"George Fox�s descendants and their relationships with Fanny Kemble were another lead that was too good to be missed. Fanny was the famous British actress and writer who married a Philadelphian named Pierce Butler. The Butler estate was right next to Champlost. Butler also inherited a slave plantation in Georgia and this caused all sorts of problems with Fanny. The Fox family got involved in all of this through the very close friendship that developed between Mary Fox and Fanny Kemble.
"Joseph Fox�s youngest son was named Samuel Mickle Fox and he was the one to carry on the family line. My investigations have shown that he, too, was a scholar and a revolutionary. Even though only a teenager he was writing fanciful school papers during the revolutionary war that complained about tyrants oppressing the people. In his short life � he died at the age of 44 � he served on city council in Philadelphia, was a founder and first president of the Bank of Pennsylvania, and bought extensively of land in Western Pennsylvania. He also had 13 children, 11 of whom lived long and mostly very productive lives.
"That land in Western Pennsylvania, became another story in itself. Samuel�s oldest son, Joseph Mickle Fox, went out west to claim this land, which turned out to be right in the middle of the oil producing country a half century later. This branch of the family founded the towns of Foxburg and Emlenton north of Pittsburgh and close to the present I-80. Nearby towns are named Petrolia and Oil City. The family built a mansion and a golf course in Foxburg, which had to be visited, and I enlisted the help of family genealogist, Ted Parry, who lived in Pittsburgh to go with me. I also got help from the family then living in the mansion and from several Fox descendants. Papers the family had given to the Historical Society of Pennsylvania also led to some interesting insights into those early family relationships.
"The remainder of the book deals with my own family line and there have been some interesting personalities there as well. The reader will find a doctor - practising in the early days of medicine - who was "thought to cure people," the wartime recollections of my father, a World War I balloonist, a great uncle who may have prolonged the great depression, the most noted philosopher of the twentieth century, my brother-in-law Jack Rawls, and my brother who was a personal physician to President Lyndon Johnson.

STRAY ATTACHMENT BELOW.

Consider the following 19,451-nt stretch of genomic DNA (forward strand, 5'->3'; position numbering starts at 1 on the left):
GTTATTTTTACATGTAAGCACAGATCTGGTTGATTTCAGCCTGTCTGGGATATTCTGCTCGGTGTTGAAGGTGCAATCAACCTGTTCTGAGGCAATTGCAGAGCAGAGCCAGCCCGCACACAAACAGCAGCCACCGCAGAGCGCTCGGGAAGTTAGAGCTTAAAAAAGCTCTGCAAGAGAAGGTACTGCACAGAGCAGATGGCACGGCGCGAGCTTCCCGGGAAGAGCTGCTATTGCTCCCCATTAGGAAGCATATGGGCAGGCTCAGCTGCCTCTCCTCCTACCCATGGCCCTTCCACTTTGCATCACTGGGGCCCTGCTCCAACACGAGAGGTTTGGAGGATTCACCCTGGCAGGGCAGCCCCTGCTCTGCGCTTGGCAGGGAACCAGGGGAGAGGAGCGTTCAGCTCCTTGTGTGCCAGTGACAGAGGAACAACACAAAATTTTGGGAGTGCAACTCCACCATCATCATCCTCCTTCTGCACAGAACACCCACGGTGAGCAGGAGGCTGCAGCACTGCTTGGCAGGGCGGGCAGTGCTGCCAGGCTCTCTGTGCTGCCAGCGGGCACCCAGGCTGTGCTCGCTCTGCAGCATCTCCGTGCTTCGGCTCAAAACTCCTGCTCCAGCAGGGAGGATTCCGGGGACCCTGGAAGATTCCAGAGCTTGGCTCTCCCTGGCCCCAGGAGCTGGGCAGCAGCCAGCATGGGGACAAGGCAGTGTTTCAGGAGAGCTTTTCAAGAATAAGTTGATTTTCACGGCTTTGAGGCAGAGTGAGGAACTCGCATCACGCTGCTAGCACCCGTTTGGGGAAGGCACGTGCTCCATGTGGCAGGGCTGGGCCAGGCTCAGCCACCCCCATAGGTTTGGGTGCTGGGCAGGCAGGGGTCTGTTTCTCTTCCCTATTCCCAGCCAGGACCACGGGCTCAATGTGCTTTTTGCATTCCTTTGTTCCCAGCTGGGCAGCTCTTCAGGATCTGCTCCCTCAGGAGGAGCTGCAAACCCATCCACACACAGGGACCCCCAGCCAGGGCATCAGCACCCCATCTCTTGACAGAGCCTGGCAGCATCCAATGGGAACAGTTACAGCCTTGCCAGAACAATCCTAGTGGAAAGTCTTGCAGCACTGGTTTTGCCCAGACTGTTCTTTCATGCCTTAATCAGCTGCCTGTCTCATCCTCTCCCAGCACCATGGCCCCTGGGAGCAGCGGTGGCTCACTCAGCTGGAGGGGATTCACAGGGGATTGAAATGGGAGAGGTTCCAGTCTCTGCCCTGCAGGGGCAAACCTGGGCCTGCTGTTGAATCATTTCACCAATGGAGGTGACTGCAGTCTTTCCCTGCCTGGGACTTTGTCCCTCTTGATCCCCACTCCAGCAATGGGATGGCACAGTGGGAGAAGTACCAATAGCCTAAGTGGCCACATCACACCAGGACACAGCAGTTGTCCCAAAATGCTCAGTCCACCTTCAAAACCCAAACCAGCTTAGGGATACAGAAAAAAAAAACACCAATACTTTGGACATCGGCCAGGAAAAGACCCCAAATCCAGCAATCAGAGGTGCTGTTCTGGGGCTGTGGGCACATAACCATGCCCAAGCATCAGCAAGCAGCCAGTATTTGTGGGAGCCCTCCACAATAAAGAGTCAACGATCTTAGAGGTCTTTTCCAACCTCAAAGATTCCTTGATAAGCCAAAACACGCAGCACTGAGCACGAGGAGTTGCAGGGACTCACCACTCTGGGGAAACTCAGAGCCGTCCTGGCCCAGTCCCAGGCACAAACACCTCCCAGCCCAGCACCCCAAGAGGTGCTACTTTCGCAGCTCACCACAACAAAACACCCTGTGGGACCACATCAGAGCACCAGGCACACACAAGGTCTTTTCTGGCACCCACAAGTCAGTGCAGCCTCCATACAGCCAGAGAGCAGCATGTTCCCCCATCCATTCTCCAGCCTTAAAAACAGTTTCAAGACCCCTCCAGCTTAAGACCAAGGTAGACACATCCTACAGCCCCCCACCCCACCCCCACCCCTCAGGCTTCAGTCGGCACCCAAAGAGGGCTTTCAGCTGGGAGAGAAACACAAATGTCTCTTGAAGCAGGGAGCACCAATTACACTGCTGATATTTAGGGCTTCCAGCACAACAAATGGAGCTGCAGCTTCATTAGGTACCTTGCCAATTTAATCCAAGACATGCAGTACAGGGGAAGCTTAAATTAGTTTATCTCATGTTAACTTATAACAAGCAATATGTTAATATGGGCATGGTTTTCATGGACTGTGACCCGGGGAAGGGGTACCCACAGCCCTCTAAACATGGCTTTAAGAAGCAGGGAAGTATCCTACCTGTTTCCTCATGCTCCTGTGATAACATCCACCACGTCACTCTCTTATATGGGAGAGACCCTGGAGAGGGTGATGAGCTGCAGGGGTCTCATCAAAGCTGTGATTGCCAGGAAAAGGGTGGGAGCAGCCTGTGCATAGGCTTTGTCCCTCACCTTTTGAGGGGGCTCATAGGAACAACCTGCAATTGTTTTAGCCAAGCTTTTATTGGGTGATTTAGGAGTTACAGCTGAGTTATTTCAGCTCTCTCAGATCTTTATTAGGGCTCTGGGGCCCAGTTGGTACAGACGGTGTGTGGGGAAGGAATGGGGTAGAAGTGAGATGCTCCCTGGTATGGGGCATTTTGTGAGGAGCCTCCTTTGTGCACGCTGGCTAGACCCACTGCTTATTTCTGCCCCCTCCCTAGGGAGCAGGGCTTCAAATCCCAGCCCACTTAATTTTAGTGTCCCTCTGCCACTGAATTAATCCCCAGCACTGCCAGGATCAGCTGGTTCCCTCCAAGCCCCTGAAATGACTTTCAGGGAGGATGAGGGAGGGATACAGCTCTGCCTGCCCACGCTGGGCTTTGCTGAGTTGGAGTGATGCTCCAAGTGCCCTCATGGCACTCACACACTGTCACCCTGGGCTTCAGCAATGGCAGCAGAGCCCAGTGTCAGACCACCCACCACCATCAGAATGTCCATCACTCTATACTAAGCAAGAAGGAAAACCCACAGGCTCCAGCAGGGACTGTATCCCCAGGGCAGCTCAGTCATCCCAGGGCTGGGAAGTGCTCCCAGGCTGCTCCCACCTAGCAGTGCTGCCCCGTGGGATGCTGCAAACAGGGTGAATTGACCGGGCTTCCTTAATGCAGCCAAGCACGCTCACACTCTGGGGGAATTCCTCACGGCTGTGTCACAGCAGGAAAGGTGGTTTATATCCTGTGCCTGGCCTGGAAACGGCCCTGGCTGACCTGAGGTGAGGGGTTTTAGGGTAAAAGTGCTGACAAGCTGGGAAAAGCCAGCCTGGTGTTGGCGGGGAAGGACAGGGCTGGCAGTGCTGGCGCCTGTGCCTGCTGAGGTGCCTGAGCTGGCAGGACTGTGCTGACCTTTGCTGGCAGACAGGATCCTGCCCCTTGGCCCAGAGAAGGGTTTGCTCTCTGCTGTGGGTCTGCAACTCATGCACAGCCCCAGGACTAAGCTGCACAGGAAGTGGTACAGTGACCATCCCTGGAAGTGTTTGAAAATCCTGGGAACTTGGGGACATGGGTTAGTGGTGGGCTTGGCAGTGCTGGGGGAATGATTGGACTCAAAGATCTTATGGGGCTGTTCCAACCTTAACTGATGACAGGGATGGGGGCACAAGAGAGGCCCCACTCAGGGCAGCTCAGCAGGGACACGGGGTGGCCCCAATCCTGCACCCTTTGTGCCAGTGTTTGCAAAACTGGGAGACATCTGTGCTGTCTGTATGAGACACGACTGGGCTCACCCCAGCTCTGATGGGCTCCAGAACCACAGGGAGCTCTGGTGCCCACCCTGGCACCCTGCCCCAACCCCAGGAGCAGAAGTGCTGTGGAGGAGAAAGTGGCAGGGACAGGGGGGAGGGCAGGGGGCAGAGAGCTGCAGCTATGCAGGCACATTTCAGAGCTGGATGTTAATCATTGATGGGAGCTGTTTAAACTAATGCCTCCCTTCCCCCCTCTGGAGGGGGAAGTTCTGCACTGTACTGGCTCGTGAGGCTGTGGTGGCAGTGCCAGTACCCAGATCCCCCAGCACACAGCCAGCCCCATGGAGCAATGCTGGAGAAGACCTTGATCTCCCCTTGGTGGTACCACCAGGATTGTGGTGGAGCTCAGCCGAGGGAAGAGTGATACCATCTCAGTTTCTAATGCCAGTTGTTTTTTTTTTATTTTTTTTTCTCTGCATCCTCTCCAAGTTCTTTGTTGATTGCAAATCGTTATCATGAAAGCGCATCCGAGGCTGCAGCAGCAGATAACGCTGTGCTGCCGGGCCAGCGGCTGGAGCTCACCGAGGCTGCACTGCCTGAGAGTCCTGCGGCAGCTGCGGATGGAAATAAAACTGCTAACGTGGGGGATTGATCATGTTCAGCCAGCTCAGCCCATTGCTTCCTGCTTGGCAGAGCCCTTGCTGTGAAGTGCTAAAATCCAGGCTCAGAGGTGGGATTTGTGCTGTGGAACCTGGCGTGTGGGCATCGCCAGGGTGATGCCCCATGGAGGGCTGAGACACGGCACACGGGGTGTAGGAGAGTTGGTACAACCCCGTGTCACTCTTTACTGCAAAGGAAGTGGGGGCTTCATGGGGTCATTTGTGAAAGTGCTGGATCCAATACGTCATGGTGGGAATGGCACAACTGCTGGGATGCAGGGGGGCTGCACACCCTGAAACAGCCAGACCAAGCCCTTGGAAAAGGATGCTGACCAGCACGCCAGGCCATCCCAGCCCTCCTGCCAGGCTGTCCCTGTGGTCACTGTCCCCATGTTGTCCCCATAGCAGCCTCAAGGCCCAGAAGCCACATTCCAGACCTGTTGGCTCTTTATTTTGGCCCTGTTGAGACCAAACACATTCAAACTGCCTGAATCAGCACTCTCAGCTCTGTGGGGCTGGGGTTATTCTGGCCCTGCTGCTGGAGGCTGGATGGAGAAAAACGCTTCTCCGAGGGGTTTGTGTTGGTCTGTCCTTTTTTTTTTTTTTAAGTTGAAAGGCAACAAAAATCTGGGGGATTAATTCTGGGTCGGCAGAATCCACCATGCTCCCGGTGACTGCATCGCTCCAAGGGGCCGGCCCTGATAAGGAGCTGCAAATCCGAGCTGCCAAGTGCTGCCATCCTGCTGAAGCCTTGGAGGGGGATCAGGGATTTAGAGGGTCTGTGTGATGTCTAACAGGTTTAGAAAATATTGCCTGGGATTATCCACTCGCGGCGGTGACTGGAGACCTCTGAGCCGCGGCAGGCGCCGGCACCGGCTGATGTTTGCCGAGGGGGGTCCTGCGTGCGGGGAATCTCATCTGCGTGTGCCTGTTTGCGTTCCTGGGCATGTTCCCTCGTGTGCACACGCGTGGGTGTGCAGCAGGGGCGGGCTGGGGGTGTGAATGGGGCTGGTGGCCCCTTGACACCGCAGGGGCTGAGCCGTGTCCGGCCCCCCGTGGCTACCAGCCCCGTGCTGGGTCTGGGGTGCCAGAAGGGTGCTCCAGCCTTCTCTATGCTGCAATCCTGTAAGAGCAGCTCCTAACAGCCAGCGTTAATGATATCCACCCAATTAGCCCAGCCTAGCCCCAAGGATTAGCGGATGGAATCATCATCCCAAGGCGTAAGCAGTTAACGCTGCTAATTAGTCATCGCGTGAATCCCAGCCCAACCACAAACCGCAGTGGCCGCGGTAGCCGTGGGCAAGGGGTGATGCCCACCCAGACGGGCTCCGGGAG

"Finally, this book records a singularly successful story in the science of genetic testing for establishing family relationships. It turns out that those Glendurgan Foxes were related to my American Foxes after all and we finally have the evidence to prove it. Not only that but we�ve located more U.S. Foxes who are related to us, contradicting published information that had them descended from a well-known Virginia Fox family. My thought is that they descend from another Fox passenger on the ship Desire sailing from Plymouth, England, to Philadelphia in 1686.
"It also turned out that our family had a very special mutation on the Y-chromosome that permitted us to draw some preliminary conclusions as to how and where the male line could be traced back into prehistory. This is still a work in progress. All this exposure to genetics has given me an insight into the fantastic possibilities of this technology and an appreciation for the work of creation. It has also led to some great long-distance friendships with some very interesting people.
"A series of Appendices provides access to family information that would otherwise be difficult to locate. And, finally, a family tree showing the descendants of Justinian Fox is appended, based on information supplied by a number of distant cousins.
"While this book is written especially for the benefit of my own family members, I think that it has information that will benefit historians and entertain any who may be interested in searching out their own roots."
Joe Fox � October 2006
The author is a Professional Chemical Engineer and a graduate of Princeton University. I was a junior year Phi Beta Kappa there in 1943 and received my Master�s Degree in Chemical Engineering in 1947. Now retired, I worked for 19 years for the M. W. Kellogg Company Research Laboratory (now part of Halliburton) and for 26 years as a Process Design Manager for the Refinery and Chemical Division of Bechtel Corporation. My special expertise lies in the area of alternative fuels and I continue to consult on gas-to-liquid and coal-to-liquid technology. I am the author of three patents and over 20 technical articles, the best known of which are a survey of Methane Valorization and a report on Fischer-Tropsch Reactor Selection.
I was a Director of the National American Institute of Chemical Engineers from 1972 to 1976 and chairman of several local sections of the Institute.
The son of a Pennsylvania Railroad civil engineer, I am the ninth member of my family to bear the name Joseph Mickle Fox. I, my brother and two sisters grew up in the east and midwest � wherever the Pennsylvania Railroad operated trains � but my family always considered Philadelphia their home base. I married Betty Larkin Fox of Rock Island, Illinois, in 1948 and we soon settled in New Jersey and started a family. I moved with my wife, Betty, four sons and two daughters to Lafayette, California, in 1966 as a result of transferring from Kellogg to Bechtel. Betty died in 1992 and I remarried in 1996, this time to a widow with three sons, Shirley Mutchler Pugh.
I have been an art docent at the Oakland Museum of California since 1994, serving as Chair of the Art Steering Committee and as writer and co-editor for the Docent News. I am now a member of their Docent Website Committee.
In 2004, I started the Fox Y-DNA Surname Project and now serve as the Fox group coordinator at Family Tree DNA. The project now has over 65 members.
My hobbies are tennis and swimming and I remain an active member of St. Perpetua�s Roman Catholic Church, in Lafayette, where I helped organize the Senior�s Activity Group (SAG) and have been active in the Social Justice Committee. Shirley and I are both Elderhostel enthusiasts.
I am a descendant of Justinian Fox, a non-Quaker who arrived in Philadelphia with the Plymouth Friends on the ship Desire in 1686. This family got into building construction, banking and politics and played a significant role in the history of early Philadelphia. This book is basically a recapitulation of my own experiences while researching my family history and a, hopefully, entertaining interpretation of what was learned.